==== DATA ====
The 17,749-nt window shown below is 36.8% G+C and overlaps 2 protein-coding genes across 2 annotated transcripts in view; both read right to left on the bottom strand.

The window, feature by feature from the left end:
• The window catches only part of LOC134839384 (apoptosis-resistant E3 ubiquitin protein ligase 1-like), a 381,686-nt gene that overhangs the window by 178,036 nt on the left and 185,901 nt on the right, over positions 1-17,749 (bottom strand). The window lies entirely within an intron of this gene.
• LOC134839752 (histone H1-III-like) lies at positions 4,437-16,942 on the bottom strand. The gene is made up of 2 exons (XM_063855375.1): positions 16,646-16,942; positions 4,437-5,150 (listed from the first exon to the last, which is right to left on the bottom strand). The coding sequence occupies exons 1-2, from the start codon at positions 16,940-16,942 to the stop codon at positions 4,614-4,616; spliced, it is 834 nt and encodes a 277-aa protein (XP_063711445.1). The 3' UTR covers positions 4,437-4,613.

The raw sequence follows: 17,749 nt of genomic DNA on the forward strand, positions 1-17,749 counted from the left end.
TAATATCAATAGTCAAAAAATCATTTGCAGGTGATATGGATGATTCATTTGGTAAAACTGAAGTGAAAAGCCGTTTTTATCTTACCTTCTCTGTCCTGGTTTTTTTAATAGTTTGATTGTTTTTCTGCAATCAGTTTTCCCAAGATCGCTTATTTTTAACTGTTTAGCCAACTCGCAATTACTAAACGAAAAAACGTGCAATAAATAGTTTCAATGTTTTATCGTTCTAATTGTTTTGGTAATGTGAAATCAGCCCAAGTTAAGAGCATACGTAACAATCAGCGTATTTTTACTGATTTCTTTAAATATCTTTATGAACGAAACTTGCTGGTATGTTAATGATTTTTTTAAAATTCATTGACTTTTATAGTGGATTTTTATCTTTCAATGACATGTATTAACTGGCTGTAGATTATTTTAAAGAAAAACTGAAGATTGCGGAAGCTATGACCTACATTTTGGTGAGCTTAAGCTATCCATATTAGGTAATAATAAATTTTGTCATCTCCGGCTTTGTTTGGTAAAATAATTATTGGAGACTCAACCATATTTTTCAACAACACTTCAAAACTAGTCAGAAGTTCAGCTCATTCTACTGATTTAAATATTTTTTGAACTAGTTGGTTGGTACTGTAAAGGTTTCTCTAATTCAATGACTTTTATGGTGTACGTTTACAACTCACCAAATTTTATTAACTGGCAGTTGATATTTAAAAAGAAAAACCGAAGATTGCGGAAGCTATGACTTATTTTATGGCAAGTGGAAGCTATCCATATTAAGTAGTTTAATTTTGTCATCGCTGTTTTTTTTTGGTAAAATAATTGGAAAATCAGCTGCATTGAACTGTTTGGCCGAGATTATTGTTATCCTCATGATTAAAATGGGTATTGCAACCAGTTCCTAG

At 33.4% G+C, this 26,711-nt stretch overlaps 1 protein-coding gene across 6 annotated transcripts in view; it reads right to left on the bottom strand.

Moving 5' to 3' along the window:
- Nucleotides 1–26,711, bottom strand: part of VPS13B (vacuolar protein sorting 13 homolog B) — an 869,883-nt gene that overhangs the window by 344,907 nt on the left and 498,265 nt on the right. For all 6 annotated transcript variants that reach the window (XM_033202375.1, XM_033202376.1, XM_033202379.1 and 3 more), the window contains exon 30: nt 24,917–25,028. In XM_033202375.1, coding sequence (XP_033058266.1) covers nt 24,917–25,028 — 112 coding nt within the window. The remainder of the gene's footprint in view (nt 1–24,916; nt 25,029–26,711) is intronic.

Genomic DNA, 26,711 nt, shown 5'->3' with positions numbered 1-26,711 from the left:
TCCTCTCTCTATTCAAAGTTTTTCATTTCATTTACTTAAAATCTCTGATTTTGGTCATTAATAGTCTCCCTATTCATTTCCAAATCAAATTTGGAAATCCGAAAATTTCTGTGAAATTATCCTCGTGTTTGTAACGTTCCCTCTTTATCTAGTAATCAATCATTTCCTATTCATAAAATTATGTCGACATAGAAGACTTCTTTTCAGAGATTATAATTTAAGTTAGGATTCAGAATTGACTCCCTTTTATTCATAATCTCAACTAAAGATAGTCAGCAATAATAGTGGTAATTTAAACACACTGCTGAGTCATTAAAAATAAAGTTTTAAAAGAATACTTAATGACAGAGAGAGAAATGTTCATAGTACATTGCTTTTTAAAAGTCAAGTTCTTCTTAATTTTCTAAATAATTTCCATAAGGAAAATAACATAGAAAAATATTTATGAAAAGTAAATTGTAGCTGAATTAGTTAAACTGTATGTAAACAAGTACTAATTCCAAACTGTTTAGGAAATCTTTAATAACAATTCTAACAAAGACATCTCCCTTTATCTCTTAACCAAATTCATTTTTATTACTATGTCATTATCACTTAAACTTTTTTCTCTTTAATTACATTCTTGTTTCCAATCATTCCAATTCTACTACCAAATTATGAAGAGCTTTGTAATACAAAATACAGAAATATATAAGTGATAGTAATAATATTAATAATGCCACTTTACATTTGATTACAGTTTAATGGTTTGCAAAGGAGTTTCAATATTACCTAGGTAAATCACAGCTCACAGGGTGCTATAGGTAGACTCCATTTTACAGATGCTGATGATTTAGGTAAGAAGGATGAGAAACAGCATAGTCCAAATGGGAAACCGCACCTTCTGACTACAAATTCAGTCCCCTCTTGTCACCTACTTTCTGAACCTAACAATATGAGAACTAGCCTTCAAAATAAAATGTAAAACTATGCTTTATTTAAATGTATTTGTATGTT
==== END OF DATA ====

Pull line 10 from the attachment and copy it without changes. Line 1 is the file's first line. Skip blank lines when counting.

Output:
Genomic DNA, 26,711 nt, shown 5'->3' with positions numbered 1-26,711 from the left: